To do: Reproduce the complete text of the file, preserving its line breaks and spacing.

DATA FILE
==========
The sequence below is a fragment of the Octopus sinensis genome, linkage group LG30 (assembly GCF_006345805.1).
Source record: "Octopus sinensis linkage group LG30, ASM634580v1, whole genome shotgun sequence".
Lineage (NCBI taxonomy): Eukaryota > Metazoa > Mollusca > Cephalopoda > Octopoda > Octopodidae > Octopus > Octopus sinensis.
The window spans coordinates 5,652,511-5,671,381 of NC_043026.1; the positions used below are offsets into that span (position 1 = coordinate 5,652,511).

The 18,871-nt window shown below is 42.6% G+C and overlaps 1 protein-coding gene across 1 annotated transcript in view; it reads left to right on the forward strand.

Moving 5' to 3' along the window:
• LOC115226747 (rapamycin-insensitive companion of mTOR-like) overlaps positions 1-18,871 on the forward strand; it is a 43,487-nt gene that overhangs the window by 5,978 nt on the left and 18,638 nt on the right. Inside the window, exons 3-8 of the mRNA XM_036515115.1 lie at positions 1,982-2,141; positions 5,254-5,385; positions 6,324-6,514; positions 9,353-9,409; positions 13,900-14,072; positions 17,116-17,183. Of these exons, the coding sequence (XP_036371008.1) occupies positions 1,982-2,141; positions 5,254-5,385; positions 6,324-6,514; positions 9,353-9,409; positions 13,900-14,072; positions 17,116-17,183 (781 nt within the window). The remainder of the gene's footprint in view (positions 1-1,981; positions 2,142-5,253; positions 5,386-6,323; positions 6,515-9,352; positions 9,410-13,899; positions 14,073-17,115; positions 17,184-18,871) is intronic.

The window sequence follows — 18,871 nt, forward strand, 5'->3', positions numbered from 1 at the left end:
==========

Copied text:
The sequence below is a fragment of the Octopus sinensis genome, linkage group LG30 (assembly GCF_006345805.1).
Source record: "Octopus sinensis linkage group LG30, ASM634580v1, whole genome shotgun sequence".
Lineage (NCBI taxonomy): Eukaryota > Metazoa > Mollusca > Cephalopoda > Octopoda > Octopodidae > Octopus > Octopus sinensis.
The window spans coordinates 5,652,511-5,671,381 of NC_043026.1; the positions used below are offsets into that span (position 1 = coordinate 5,652,511).

The 18,871-nt window shown below is 42.6% G+C and overlaps 1 protein-coding gene across 1 annotated transcript in view; it reads left to right on the forward strand.

Moving 5' to 3' along the window:
• LOC115226747 (rapamycin-insensitive companion of mTOR-like) overlaps positions 1-18,871 on the forward strand; it is a 43,487-nt gene that overhangs the window by 5,978 nt on the left and 18,638 nt on the right. Inside the window, exons 3-8 of the mRNA XM_036515115.1 lie at positions 1,982-2,141; positions 5,254-5,385; positions 6,324-6,514; positions 9,353-9,409; positions 13,900-14,072; positions 17,116-17,183. Of these exons, the coding sequence (XP_036371008.1) occupies positions 1,982-2,141; positions 5,254-5,385; positions 6,324-6,514; positions 9,353-9,409; positions 13,900-14,072; positions 17,116-17,183 (781 nt within the window). The remainder of the gene's footprint in view (positions 1-1,981; positions 2,142-5,253; positions 5,386-6,323; positions 6,515-9,352; positions 9,410-13,899; positions 14,073-17,115; positions 17,184-18,871) is intronic.

The window sequence follows — 18,871 nt, forward strand, 5'->3', positions numbered from 1 at the left end: